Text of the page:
Bartók: Contrasts (1938, 17 minutes)
The idea for Contrasts was a “brainstorm,” as he described it, of famed violinist Joseph Szigeti, who asked Bartók for something they could play with clarinetist Benny Goodman. Szigeti sent Bartók some of Goodman’s jazz recordings so that he could have the clarinetist’s style in mind as he composed. The first movement is a “Verbunkos,” a traditional Hungarian military “Recruiting Dance.” Opening with march-like music including violin pizzicati (apparently inspired by the “Blues” movement of Maurice Ravel’s Violin Sonata), a contrasting idea subsequently appears and is developed before the initial idea returns in a much more fragmented form. The clarinet is also given an opportunity for a solo cadenza. Titled “Relaxation,” the second movement is another example of Bartók’s “night music,” in which mysterious and peaceful interludes coexist. Commentators have remarked on the gamelan-like percussive quality of the piano writing here. The work concludes with a “Fast Dance” in which the clarinetist switches from an A to a B-flat clarinet, and the violinist deliberately detunes the violin in imitation of a village fiddler. After a gentler central section – in an asymmetric 13/8 rhythm derived from Bulgarian folk music – the violinist has its opportunity for a cadenza before a virtuosic, rather comedic, conclusion.
Grieg: Cello Sonata in A minor, Op. 36 (1882-83, 28 minutes)
After a period of illness and conducting duties, Grieg was, as he described it in a letter, “spiritually and bodily unwell,” and thought he might give up composing altogether “because I satisfy myself less and less.” Grieg’s Sonata, his only work for cello and piano, emerged from this period. In it one hears reminiscences of his Piano Concerto in A minor; around the time of this Sonata Grieg was trying, unsuccessfully, to write a second piano concerto, and perhaps the Sonata, in the same key as his famous Concerto, was something of a return to familiar ground for him. Dedicated to his brother John, an amateur cellist, the Sonata was premiered by cellist Julius Klengel (teacher of John Grieg as well as, later, famous cellists like Emanuel Feuermann and Gregor Piatigorsky), accompanied by Grieg, in Leipzig on October 27, 1883.
One commentator refers aptly to the Sonata’s “urgent and energetic dramatic thrust, as well as voluptuous, satiny songfulness.” The first movement features two contrasting melodies, one dramatic and agitated, one warm and serene. Just at the end of the development of these themes, the cello has a short solo cadenza before the movement’s ominous conclusion. An innocently pretty melody opens the second movement, although the mood turns much darker as the music progresses. Grieg here makes reference to an earlier composition, a march from his incidental music for Sigurd Jorsalfar. Toward the end that opening theme returns, builds to a climax, and then calms again as the cello concludes with a quiet arpeggiated pizzicato chord. After a short introduction for the cello, the final movement launches into a lively, rustic Norwegian dance. Those dance rhythms pervade the movement, with short contrasting episodes by turns songful and passionate. At the end the tempo increases as the cello ascends, holding its final note and the piano plays its concluding scales and chords.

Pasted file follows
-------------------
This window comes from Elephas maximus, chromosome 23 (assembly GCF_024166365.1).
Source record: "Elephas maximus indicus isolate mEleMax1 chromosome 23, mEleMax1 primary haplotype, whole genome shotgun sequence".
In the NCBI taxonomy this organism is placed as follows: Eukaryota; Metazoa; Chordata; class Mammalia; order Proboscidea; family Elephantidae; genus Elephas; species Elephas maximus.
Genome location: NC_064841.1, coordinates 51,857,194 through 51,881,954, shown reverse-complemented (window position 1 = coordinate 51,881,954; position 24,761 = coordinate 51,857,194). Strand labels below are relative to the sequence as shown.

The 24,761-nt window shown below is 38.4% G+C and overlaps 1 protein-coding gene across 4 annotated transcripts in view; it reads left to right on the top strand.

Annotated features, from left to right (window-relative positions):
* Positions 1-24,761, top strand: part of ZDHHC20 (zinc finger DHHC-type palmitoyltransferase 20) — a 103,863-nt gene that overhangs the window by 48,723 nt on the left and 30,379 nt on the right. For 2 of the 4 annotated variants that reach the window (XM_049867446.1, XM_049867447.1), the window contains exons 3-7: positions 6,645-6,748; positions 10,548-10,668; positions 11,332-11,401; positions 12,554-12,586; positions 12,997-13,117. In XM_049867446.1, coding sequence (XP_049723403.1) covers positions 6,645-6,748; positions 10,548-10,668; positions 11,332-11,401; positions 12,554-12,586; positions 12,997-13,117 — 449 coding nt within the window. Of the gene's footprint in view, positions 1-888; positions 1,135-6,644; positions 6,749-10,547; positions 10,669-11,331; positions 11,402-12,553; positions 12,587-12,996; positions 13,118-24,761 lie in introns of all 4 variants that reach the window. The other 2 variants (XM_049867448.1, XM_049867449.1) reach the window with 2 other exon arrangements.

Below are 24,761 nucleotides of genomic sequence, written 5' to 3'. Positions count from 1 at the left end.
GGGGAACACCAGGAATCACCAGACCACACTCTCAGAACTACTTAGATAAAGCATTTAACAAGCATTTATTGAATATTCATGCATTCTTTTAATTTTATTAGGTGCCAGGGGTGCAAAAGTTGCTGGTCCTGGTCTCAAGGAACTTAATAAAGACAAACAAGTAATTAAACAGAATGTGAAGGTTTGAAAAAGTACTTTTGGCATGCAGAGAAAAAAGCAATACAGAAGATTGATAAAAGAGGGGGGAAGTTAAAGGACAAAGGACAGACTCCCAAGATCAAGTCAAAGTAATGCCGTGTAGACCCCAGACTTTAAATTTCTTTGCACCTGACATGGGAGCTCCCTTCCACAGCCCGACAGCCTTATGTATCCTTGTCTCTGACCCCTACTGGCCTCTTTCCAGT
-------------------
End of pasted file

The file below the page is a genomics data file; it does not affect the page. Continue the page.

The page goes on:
Saint-Saëns: Piano Quartet in B-flat major, Op. 41 (1875, 30 minutes)
Saint-Saëns was a prolific composer who wrote in all the genres, from opera to symphony to concerto to church music to songs and chamber music. He was also a prodigy who entered the Paris Conservatory at age 12, a brilliant pianist who toured all over the world, one of the finest organists of his day, and a gifted amateur poet, playwright, archaeologist, astronomer, and geologist.
“I like nothing better than chamber music,” he once confided to a friend. And he produced a steady stream of such works during his long and productive life: his first, a violin sonata, was composed at age 7, and he even produced three woodwind sonatas in 1921, the year of his death at age 86. The first of his two piano quartets was completed in 1853, when he was eighteen. The other is the more ambitious B-flat major Quartet, Op. 41, which was given its premiere in March 1875 with Saint-Saëns at the piano and a string trio led by no less a virtuoso than Pablo de Sarasate. In cyclical form (where melodies recur in several movements of a work), the Quartet begins with a majestic Allegretto based on two melodies, one lively, moving between the piano and strings, the other more lyrical. The slow movement opens with piano, then moves to a chorale-like theme in the strings, both of which are developed contrapuntally. Unusual rhythms mark the playful third movement, and the finale features returns of melodies from the first and second movements.
Program Notes by Chris Morrison